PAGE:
I strongly oppose Senate bill 656. I am a parent of two public school graduates, a former educator, and now work in family literacy - specifically with children's literature. From this experience, I know how critically important it is for children to find books that - as Dr. Rudine Sims Bishop so eloquently said - serve as "windows, mirrors, and sliding glass doors." https://scenicregional.org/wp-content/uploads/2017/08/Mirrors-Windows-and-Sliding-Glass-Doors.pdf
This need for books that reflect experiences and expand perspectives is true for books about the LBGTQ experience. There are children in our public schools who come from homes with LGBTQ parents or siblings. There are children in our public schools who are discovering their own sexuality and gender identity. There are children in our public schools who have friends going through that discovery. The worst thing we can do as adults is to make that lived experience more difficult, and to condemn it as wrong. Doing so is unmistakably cruel.
I understand that some members of our community have taken the view that being gay, lesbian, bisexual, or transgender is in some way abnormal or evil. That minority view - and all polling shows that it is a minority view - cannot be allowed to drive our public policy. A minority of our community ascribes to white supremacy, and is often quite vocal about it. That does not mean that we should go back to the days of Massive Resistance. Our society is evolving - through fits and starts - toward one with greater understanding and acceptance of diversity, driven largely by our open-minded and open-hearted young people, and that change makes some adults uncomfortable. That discomfort with change should not and must not drive public policy. If it did, we would still have separate water fountains.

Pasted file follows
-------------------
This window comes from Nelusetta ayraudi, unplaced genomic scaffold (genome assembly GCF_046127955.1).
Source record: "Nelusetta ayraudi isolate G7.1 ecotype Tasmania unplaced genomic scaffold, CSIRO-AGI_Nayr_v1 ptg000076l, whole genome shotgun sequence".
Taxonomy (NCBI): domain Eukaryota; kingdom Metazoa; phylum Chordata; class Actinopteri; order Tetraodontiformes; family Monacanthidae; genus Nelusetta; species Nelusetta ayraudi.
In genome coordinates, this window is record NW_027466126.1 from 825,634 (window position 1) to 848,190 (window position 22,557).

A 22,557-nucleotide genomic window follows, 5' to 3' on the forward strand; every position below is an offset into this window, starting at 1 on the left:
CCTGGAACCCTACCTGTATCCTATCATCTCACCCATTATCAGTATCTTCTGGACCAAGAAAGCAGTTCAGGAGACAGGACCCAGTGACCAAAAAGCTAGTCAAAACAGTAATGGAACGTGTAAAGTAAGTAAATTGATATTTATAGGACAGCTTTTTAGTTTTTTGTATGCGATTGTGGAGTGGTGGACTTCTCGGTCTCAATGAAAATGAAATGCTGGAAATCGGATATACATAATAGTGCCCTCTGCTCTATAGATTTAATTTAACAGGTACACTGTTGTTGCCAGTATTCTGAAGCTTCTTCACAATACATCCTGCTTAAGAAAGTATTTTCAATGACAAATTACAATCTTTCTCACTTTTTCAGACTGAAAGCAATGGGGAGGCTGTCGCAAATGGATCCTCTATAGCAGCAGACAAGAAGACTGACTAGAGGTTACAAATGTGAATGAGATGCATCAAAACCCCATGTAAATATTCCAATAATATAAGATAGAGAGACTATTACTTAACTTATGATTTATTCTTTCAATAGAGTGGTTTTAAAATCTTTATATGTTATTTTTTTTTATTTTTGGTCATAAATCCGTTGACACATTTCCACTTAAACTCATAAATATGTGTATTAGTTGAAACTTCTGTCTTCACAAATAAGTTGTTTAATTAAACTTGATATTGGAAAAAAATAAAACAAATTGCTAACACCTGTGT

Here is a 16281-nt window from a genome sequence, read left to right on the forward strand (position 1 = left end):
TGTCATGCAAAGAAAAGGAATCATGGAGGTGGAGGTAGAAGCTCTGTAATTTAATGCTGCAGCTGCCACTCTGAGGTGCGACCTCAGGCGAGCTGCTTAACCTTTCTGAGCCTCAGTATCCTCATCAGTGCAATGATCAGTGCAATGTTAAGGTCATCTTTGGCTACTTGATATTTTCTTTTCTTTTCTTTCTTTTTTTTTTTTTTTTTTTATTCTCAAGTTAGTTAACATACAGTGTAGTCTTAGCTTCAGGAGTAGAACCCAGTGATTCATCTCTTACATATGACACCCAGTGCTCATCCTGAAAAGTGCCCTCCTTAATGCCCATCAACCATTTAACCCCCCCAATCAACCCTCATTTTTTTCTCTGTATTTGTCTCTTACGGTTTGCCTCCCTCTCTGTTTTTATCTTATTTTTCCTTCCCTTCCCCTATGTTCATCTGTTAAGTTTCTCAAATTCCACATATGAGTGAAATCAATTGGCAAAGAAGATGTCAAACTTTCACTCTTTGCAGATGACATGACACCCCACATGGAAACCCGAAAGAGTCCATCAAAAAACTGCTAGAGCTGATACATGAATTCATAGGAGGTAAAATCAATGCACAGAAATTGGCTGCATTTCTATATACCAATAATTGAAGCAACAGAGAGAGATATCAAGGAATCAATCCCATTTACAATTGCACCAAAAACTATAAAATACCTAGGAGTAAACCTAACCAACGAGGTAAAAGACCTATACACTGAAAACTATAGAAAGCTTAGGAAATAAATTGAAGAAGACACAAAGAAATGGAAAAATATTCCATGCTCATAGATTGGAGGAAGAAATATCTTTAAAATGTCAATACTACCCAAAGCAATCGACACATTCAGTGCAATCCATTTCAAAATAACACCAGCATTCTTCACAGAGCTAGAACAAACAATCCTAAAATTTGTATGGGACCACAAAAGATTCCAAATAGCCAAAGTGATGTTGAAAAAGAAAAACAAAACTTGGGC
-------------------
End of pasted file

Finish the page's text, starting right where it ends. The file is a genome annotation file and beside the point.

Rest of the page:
Instead, adults should walk more humbly and listen more closely to the voices of young people. They will show you that you can, in fact, live in a world that allows each person to be their most authentic self, that the expansion of rights to be more inclusive does not in any way diminish your rights, that the world is more interesting when we embrace our differences.
On a more practical note, these books can be lifelines for young people. As Dr. Dunnavant should know, our LGBTQ youth face much higher rates of depression and suicide, and those rates skyrocket when they do not have support from caring adults and peers. What does it say to a young person when the books that tell of their lived experience are deemed evil and pulled from the library shelves? And, any physician that advocates for that level of cruelty to children is violating her Hippocratic Oath. Pulling these books will not keep a young person from being who they are. Pulling these books will tell them that who they are is wrong, and that is the most dangerous possible message to send a young person.
This debate, and the similar debates across the country, have already done immeasurable harm to our young people. In Virginia, we have the opportunity to show our young people that we love them and respect them and want they to grow to be the fully realized people they are supposed to be. We can hope that this strong message will help remediate the damage that has been done. We can hope that our young people will forgive us.
In Virginia, we have trained, credentialed educators in our classrooms and libraries. We should trust those educators to have books that support all of their students and books that build empathy for others. That decision making power should rest with our professionals, not with a poorly-informed minority.